The television segment was less than 60 seconds but it was enough to capture my full attention and interesting enough that it prompted many of my extended family to alert me to its existence.
At the end of Alan Kohler’s regular Finance Report, broadcast during the ABC 7pm News, last night he showed a remarkable graph.
“Here’s a graph to get Australian boards and directors thinking. It shows the performance of US companies with female CEOs versus the general market index S&P 500,” Kohler told viewers.
And guess what it shows?
“Companies run by women do better than those run by men.”
His next line, however, was the real kicker.
“I can’t do that graph in Australia because the sample is too small here.”
Occasionally it is the little details that tell the bigger story best. The day before Kohler’s enlightening segment the Workplace Gender Equality Agency released research showing that the pay gap in management in Australia is as high as 45%.
It’s astounding and poses many questions. Why are women at the pointy end of corporate Australia paid considerably less than their male peers? It is because they are actually worth less? Is it because their male peers are actually paid more than they’re worth? Both? What is it that causes the pay gap to perpetuate and even widen at this level?
The pay gap that exists between fulltime earnings of men and women in Australia is 18.6%. It is a considerable gap and it reflects a number of factors including the different industries and roles that men and women tend to occupy.
When the research is refined to a single segment like management, for example, those differences are less informative. It is certainly more complex than one single factor but given the chasm between male and female managers is up to 45% in management, it’s hard to dismiss structural sexism as an influence.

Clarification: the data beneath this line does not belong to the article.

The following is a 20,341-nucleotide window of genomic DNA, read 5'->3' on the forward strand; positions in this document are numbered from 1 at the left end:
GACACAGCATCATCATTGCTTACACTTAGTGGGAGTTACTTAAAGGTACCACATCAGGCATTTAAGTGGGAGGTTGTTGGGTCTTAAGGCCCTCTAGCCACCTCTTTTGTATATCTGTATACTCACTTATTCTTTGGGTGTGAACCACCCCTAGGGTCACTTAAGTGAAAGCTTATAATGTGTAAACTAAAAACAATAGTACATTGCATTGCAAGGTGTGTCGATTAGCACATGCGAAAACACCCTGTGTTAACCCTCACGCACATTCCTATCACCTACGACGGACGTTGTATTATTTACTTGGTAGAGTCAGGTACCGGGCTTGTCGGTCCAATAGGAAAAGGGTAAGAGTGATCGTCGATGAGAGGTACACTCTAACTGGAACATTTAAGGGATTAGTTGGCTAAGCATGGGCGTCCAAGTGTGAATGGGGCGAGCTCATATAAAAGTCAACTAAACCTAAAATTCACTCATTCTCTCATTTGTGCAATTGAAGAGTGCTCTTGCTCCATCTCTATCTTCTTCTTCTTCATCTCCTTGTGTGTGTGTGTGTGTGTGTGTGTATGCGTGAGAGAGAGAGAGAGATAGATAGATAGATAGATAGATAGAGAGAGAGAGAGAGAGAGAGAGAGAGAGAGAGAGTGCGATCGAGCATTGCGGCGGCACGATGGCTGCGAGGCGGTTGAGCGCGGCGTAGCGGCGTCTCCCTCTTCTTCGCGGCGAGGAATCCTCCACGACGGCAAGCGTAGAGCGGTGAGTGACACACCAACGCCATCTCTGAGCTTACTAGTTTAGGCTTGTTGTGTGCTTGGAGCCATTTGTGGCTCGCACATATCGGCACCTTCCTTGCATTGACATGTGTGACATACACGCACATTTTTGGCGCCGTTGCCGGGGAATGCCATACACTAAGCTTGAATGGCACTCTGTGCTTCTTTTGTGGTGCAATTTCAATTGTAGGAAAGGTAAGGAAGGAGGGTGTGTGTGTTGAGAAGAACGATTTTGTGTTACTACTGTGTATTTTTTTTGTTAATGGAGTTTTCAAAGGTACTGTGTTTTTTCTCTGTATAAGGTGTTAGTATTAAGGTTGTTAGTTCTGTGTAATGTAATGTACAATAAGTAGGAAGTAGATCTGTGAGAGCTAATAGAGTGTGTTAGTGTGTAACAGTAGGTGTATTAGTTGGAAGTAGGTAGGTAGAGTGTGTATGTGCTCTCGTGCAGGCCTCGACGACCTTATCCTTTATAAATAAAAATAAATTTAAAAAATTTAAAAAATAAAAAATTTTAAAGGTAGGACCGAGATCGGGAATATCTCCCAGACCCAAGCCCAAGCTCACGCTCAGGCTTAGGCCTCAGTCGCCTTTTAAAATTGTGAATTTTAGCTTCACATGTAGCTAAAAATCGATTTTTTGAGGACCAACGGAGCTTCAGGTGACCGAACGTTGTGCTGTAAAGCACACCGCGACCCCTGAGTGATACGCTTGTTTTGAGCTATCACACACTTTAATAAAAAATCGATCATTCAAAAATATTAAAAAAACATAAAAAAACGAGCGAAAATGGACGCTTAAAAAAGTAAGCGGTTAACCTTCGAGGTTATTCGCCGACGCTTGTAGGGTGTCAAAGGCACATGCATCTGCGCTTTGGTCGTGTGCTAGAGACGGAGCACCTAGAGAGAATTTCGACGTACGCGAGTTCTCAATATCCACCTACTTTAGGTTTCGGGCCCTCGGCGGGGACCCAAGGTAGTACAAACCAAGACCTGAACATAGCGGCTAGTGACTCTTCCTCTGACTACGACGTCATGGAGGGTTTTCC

Is this explained because corporate Australia still treats women as an anomaly? It seems possible because, in truth, they still are. Female managers are not the norm, any more than female-led publicly listed companies are.
And, as Kohler’s graph (view in article
) so aptly illustrates, our companies are likely poorer for it.
The fact female-led companies out-performed the industry average in America doesn’t mean that every single female CEO will always outperform a male CEO. It’s obviously more complicated than that but the data is persuasive that female-led companies do better than average.
How ludicrous is it that here in Australia where women do not lack for educational opportunities or “merit”, there aren’t enough women running companies to even form a statistically-significant sample to prove it?
It indicates just how far Australia hasn’t progressed. We can’t demonstrate that Australian women are better or worse than men at running companies but we can prove that the women who eventually might are, in some cases, earning almost half their male peers are. Is this because they aren’t as good?
The research from America suggests not. Unless, of course, the results simply show that managers in the US are better able to train and develop female talent than we are?
Whatever the explanation it’s absurd that we can only guess rather than form a conclusion based on evidence.
I am inclined, once again, to ask whether our Minister for Women caught Alan Kohler’s report last night? If so can we expect a response? Are you there Tony?
By Georgina Dent